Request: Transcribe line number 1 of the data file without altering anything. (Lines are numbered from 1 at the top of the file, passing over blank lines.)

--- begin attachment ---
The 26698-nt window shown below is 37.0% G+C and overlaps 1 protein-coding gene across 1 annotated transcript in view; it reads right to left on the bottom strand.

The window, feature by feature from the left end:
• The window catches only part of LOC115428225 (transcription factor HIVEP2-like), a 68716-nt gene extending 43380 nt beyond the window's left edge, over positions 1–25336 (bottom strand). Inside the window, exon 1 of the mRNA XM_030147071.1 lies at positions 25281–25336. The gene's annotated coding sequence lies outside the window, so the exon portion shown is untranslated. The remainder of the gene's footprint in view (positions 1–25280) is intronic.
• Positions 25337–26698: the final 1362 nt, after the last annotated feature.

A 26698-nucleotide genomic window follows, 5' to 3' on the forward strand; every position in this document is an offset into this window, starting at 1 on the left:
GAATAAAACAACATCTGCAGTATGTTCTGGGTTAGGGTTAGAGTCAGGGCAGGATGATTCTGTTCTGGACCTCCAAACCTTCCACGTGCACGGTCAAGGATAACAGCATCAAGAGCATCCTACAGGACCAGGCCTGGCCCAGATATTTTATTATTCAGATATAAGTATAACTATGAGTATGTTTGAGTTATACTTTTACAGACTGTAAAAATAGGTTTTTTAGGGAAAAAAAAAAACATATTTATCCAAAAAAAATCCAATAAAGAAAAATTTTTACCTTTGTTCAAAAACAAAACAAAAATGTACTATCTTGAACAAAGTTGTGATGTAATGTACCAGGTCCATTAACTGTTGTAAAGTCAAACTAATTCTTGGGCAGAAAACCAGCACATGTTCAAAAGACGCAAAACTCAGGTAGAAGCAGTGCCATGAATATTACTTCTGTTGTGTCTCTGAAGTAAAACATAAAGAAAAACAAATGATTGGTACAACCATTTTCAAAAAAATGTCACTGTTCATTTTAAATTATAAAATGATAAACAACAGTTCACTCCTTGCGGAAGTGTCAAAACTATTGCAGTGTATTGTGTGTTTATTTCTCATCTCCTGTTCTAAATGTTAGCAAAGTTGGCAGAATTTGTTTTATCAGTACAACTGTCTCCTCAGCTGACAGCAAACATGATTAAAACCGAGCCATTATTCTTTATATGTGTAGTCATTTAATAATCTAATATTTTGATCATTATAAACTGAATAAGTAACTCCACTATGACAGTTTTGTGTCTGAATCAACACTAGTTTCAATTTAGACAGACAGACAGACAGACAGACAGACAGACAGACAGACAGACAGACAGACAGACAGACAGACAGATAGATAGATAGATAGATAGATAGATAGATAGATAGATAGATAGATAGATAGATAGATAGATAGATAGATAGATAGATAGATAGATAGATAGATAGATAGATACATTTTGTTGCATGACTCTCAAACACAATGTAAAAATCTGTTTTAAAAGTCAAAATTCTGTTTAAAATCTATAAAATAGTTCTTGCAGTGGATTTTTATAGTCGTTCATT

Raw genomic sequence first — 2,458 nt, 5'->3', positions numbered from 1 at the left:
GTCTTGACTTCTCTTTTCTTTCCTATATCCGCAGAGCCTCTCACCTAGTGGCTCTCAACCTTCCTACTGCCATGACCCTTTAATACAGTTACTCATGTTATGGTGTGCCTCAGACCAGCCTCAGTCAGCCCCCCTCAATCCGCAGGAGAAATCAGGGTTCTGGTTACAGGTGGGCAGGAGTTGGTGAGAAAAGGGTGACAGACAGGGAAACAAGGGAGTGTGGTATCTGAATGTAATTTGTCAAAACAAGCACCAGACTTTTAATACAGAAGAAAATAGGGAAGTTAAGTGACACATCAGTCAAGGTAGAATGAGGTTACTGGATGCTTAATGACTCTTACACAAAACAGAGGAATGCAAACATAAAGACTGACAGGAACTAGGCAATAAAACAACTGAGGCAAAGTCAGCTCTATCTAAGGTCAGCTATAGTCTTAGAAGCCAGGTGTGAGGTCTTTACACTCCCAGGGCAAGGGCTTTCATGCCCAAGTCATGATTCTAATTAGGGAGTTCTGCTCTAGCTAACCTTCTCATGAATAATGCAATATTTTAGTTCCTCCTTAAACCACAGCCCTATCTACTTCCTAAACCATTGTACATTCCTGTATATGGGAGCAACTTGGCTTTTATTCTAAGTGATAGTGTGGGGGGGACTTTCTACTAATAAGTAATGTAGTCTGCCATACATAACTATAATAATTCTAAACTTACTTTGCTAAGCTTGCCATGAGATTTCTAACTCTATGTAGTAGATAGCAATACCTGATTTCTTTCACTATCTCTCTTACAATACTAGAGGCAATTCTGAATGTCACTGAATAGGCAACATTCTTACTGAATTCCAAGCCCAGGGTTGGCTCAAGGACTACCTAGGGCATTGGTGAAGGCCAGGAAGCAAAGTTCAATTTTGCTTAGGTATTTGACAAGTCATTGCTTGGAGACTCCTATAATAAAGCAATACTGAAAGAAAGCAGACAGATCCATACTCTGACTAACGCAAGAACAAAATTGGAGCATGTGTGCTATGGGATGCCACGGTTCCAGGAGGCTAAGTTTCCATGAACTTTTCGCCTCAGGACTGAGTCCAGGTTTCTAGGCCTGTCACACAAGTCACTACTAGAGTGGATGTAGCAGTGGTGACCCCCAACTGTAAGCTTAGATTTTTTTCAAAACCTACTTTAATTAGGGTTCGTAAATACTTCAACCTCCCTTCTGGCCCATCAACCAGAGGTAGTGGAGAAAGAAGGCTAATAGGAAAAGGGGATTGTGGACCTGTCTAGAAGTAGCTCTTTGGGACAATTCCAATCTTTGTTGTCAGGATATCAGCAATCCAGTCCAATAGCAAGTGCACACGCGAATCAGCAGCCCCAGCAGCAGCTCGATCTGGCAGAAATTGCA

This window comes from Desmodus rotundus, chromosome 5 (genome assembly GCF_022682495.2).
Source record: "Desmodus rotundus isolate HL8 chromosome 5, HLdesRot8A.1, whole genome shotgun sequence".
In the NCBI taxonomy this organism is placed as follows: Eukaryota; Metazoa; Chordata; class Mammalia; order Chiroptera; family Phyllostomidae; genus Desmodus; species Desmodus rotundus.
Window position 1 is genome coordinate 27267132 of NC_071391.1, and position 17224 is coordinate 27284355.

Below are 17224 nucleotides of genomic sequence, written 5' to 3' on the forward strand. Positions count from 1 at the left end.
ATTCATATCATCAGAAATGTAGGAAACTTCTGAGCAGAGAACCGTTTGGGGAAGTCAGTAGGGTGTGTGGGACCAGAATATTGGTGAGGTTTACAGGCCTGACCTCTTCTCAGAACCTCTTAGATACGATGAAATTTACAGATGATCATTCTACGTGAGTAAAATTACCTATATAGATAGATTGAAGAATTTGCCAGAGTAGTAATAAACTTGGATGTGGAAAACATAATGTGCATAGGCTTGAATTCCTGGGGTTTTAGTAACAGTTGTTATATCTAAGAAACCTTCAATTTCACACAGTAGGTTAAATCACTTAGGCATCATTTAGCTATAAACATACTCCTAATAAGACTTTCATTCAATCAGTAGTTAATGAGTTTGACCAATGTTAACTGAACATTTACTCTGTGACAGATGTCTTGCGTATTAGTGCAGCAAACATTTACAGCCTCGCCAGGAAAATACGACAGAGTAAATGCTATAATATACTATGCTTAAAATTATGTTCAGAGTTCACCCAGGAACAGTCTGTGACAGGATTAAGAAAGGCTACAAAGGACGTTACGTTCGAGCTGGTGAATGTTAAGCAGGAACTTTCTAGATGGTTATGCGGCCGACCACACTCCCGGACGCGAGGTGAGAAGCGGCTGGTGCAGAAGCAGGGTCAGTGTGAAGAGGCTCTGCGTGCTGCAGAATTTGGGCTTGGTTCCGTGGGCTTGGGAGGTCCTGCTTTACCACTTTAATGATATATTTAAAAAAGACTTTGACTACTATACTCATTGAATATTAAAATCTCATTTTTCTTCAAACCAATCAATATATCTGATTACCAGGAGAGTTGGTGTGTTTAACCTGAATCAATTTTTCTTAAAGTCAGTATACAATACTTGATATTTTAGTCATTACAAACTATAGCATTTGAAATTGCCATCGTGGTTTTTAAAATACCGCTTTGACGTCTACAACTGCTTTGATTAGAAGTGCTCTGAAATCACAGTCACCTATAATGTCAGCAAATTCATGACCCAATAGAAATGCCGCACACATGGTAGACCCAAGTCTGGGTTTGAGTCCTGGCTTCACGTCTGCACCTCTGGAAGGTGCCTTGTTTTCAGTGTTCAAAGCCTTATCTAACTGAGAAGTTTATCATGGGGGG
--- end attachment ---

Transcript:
The 26698-nt window shown below is 37.0% G+C and overlaps 1 protein-coding gene across 1 annotated transcript in view; it reads right to left on the bottom strand.